Interventions to prevent malaria-related morbidity and mortality in pregnancy
RHL practical aspects by Fawole B
The evidence in support of benefit from chemo-prophylaxis in terms of higher mean birth weight, reduced incidence of low-birth-weight infants and reduced incidence of severe antenatal anaemia appears confined to women of low parity. The appropriate choice of drug will be guided by regional resistance patterns.
Use of insecticide-treated nets (ITNs) is associated with higher mean birth weights, reduced incidence of low-birth-weight babies, and peripheral and placental parasitaemia. Women of all parities benefit from some of these effects of ITNs.
Each level has a role in the implementation of these interventions.
FIRST CONTACT (PRIMARY CARE) LEVEL
Mobilize all health-care workers at primary health centres, maternity clinics and outpatient clinics to implement chemo-prophylaxis for women of low parity and distribute ITNs to all pregnant women.
Provide information about the benefits of drug prevention and ITNs for both mother and the newborn; this will help to improve compliance with chemo-prophylaxis.
REFERRAL HOSPITAL (SECONDARY CARE) LEVEL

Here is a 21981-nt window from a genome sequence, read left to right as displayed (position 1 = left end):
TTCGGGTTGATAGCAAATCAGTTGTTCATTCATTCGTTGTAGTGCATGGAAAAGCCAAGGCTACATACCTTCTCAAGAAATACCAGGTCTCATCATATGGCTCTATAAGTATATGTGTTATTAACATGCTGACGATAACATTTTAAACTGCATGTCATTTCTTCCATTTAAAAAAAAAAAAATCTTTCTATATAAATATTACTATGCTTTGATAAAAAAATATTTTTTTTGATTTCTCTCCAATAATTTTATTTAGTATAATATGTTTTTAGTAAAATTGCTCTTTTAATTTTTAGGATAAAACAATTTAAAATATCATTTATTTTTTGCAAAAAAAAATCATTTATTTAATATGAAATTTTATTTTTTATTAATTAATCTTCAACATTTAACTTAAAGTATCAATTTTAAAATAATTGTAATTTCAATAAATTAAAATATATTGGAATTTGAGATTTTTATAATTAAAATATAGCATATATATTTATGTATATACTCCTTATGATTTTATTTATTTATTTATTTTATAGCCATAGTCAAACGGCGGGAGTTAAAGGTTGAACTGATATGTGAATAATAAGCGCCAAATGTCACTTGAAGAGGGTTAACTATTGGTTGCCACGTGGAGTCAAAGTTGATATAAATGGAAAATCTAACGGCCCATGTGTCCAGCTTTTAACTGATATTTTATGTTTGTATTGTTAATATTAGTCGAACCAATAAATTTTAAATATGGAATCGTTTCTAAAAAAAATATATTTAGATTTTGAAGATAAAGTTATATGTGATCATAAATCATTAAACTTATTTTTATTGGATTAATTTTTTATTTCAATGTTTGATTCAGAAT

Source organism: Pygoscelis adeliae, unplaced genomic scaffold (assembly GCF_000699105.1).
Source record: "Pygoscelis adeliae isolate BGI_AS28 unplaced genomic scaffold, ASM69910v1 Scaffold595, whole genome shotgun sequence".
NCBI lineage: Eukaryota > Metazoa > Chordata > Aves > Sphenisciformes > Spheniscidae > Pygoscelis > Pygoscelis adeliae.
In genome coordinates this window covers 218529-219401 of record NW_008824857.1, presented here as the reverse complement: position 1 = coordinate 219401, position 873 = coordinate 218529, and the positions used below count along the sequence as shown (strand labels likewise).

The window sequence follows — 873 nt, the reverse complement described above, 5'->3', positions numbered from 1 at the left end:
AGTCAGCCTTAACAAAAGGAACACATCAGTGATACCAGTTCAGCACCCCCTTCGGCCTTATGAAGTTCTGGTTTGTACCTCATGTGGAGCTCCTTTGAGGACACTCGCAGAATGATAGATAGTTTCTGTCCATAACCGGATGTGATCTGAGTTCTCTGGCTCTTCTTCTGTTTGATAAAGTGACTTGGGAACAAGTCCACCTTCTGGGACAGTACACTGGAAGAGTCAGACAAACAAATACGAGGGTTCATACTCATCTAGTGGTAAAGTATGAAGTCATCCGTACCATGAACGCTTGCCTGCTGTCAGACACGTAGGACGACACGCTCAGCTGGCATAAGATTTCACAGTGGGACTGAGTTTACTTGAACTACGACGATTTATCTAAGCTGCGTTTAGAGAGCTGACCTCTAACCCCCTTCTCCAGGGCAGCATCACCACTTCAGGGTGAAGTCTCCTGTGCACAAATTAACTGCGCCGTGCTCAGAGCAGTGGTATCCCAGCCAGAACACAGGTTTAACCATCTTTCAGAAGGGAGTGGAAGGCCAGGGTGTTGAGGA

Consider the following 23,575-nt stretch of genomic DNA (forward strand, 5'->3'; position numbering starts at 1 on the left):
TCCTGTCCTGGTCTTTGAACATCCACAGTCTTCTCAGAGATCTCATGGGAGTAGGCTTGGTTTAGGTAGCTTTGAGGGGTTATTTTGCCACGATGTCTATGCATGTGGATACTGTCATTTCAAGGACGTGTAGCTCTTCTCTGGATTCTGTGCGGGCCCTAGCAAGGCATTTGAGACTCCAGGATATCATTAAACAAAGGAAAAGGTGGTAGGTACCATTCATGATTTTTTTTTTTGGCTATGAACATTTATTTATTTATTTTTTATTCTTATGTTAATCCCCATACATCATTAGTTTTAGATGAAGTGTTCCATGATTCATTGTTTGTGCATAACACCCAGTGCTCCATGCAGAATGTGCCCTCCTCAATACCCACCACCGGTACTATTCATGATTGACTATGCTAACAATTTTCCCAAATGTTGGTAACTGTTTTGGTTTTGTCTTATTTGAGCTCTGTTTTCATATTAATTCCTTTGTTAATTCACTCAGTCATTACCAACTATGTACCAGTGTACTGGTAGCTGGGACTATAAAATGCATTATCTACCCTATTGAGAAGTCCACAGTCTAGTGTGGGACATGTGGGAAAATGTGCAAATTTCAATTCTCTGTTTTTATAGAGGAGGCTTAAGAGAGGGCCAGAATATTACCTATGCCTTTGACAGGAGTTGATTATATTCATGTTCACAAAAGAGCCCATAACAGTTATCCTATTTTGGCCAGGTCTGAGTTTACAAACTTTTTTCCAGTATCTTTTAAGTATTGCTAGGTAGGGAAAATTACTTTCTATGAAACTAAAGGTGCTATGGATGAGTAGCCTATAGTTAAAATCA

Provide information about the benefits of drug prevention for both the mother and newborn and ensure that all women of low parity receive the drugs.
Provide information and distribute ITNs to all pregnant women.
AT HOME OR IN THE COMMUNITY
Community mobilization to sensitize the population about the dangers of malaria during pregnancy and the benefits inherent in drug prevention for women of low parity will improve compliance. Women should also be given information on the advantages of early antenatal visits to maximize the advantages of drug prevention.
Increase community awareness about the benefits for the individual pregnant woman, the newborn and the community conferred by ITN use. Promote sustainable mechanisms for distribution of ITNs within the community.
This document should be cited as: Fawole B. Interventions to prevent malaria-related morbidity and mortality in pregnancy: RHL practical aspects (last revised: 23 June 2009). The WHO Reproductive Health Library; Geneva: World Health Organization.